AUGUST 26, 2007
Tonight, at the last minute, I found out about a great double feature, John Carpenter’s The Thing and Philip Kaufman’s Invasion of the Body Snatchers. They were showing at the New Beverly Cinema, aka the best revival theater in LA. It’s a great idea for a double feature: both were superb (and in Carpenter’s case, superior) versions of 1950s films, and deal with paranoia, isolation, etc. while delivering the suspense and scares one would want from a movie about alien takeovers.
The Thing of course I have seen several times, so it’s ineligible for a Horror Movie A Day review. Suffice to say I think it’s a masterpiece, one of only three in Carpenter’s career (the others are Assault on Precinct 13 and of course, Halloween). The cast is perfect, the makeup is phenomenal, and I still jump at the blood test every goddamn time.
But the ‘78 Body Snatchers was new to me, in fact it was the only one of the four “legitimate” versions of Finney’s novel I had never seen. And like the original and 1993 ones, I dug it a lot. The sound design alone makes the film worth seeing, as it is eerily quiet at times, and unnervingly loud at others. There’s a scene early on, before anything has even happened, with a random Robert Duvall as a priest on a swing, that is more terrifying than anything in the new version with Nicole Kidman. And he’s just swinging! The makeup effects, sparingly used, are also fantastic.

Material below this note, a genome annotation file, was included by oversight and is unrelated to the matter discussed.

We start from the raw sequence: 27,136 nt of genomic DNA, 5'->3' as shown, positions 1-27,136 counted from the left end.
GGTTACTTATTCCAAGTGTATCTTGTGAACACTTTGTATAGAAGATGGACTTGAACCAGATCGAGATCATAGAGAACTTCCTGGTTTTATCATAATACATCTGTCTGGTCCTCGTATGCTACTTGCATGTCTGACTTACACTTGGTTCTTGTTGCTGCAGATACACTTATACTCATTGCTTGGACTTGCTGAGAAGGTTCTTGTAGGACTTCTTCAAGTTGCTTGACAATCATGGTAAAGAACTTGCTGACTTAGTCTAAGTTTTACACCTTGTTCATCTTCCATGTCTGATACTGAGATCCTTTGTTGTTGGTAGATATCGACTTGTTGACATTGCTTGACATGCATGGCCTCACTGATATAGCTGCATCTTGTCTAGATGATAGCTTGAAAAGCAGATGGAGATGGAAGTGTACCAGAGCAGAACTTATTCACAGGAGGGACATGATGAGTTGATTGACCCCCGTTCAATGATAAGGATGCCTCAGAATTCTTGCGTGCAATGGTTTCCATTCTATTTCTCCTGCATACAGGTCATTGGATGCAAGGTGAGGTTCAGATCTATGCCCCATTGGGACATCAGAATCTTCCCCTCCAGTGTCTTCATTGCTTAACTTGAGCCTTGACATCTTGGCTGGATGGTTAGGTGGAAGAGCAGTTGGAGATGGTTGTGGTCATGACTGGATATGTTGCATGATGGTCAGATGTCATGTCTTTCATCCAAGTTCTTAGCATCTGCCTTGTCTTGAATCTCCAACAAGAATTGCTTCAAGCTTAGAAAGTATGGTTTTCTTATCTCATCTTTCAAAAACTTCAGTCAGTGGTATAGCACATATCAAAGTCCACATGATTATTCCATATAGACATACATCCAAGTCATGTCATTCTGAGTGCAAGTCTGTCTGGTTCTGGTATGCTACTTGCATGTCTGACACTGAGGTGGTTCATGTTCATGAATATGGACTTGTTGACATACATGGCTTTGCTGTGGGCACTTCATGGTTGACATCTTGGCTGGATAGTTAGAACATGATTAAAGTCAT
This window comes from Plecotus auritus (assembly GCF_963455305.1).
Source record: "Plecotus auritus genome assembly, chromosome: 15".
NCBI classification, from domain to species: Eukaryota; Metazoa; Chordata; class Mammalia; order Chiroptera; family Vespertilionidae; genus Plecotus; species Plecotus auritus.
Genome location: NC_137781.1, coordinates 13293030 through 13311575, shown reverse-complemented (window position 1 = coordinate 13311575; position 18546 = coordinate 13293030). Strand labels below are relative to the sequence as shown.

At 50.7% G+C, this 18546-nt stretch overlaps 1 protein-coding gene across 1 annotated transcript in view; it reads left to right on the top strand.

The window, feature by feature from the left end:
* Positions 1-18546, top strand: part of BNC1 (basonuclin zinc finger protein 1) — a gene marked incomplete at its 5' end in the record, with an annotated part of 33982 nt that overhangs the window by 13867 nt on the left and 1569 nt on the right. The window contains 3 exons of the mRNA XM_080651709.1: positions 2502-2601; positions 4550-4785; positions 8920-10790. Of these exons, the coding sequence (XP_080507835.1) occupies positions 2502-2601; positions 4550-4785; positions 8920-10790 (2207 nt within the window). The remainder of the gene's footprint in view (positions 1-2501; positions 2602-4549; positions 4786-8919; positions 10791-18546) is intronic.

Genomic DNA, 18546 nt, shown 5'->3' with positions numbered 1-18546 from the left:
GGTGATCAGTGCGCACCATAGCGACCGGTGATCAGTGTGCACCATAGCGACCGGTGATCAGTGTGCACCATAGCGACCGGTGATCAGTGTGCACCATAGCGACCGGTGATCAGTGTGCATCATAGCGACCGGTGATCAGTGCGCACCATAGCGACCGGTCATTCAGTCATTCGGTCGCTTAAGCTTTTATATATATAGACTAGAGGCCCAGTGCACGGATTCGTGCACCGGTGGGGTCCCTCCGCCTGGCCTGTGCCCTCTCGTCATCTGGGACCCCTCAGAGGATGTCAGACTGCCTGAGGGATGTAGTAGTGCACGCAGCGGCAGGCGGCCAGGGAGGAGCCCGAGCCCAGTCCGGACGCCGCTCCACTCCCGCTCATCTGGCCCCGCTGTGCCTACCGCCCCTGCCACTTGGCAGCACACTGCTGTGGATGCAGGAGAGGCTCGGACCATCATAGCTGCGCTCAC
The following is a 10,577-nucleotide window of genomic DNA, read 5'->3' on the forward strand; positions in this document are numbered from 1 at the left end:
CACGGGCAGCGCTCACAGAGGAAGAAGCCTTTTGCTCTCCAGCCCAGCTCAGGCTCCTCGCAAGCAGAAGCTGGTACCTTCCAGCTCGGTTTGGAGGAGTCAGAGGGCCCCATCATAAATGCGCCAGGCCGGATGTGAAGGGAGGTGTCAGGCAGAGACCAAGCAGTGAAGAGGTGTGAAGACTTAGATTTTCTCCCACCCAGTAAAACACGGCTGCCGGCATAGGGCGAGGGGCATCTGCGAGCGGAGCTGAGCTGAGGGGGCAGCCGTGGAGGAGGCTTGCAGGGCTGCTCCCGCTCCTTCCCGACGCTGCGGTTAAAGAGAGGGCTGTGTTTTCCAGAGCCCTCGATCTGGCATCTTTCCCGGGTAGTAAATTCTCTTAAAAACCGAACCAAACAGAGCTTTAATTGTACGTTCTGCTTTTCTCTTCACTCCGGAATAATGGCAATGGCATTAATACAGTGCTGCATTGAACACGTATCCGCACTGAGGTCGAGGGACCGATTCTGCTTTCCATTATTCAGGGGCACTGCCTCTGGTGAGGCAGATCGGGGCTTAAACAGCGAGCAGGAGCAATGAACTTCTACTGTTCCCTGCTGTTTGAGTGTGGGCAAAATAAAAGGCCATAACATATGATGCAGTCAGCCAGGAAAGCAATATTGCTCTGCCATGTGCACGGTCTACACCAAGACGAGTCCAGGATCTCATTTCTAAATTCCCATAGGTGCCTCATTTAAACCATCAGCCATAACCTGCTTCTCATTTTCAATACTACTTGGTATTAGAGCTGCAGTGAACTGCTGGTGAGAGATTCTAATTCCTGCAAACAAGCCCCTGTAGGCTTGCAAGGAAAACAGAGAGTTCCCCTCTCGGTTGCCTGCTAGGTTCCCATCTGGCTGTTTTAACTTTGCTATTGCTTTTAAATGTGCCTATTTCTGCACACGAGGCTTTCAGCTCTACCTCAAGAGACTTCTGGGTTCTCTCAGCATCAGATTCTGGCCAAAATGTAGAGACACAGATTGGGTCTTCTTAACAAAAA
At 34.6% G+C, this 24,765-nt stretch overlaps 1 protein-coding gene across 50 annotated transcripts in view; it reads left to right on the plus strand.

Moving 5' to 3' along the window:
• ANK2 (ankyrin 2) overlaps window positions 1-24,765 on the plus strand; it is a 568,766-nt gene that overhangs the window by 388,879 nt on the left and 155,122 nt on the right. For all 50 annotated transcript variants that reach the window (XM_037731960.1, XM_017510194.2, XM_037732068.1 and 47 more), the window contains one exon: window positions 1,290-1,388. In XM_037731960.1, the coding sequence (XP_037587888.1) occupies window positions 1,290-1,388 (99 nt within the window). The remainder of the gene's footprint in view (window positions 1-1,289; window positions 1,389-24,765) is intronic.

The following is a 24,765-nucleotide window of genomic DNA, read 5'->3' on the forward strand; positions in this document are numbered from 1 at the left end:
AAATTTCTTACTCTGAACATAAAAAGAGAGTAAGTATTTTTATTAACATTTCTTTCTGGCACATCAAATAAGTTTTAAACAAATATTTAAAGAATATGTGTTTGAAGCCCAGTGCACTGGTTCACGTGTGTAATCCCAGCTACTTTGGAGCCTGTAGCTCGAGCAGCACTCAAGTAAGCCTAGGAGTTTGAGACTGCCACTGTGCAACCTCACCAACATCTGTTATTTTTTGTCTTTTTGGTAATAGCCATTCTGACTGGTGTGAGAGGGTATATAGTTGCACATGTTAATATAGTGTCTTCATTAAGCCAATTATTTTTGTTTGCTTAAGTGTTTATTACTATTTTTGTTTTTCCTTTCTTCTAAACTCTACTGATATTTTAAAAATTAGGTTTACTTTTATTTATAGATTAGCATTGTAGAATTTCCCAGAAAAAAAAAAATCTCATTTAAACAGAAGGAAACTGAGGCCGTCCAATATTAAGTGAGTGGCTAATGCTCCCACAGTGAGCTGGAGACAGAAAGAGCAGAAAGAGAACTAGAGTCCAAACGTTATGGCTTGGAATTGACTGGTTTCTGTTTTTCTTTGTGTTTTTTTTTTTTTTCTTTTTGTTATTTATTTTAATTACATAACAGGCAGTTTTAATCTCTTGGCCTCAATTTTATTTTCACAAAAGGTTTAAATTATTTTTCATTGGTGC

Why aren’t more horror/thriller movies filmed in San Francisco? It’s got such a distinct look, and when used right (The Game comes to mind) it really does become a character in itself.
The great thing about all versions of the film (even the new one) is how it was able to tell the exact same story and yet totally reflect the fears of the respective era: Communism in the 50s, post-Vietnam lack of faith in the government/cover ups in the 70s, pro-war/military might in the 90s, and self medication/global war in the 00s. The 80s were pretty much covered by They Live.
Jeff Goldblum made one of his earliest appearances in this one, and he’s already got his trademark oddness down to a science. But, and I don’t know if it’s intentional, for some reason Leonard Nimoy seems just as cold and alien-like when he’s human as he does when he’s taken over. The Kevin McCarthy cameo is great, and while it’s a bit of a wink at the audience, it’s far more effective than Veronica Cartwright’s likewise appearance in the 2007 one.
Also the film offers a nude Brooke Adams back when that wasn’t a horrible thing to imagine.
There’s a new 2 disc DVD of this one, I can’t see why you shouldn’t own it if you’re a fan. Since it’s such a sparse, somewhat intimate version for the most part, I think it would play even better at home.
What say you?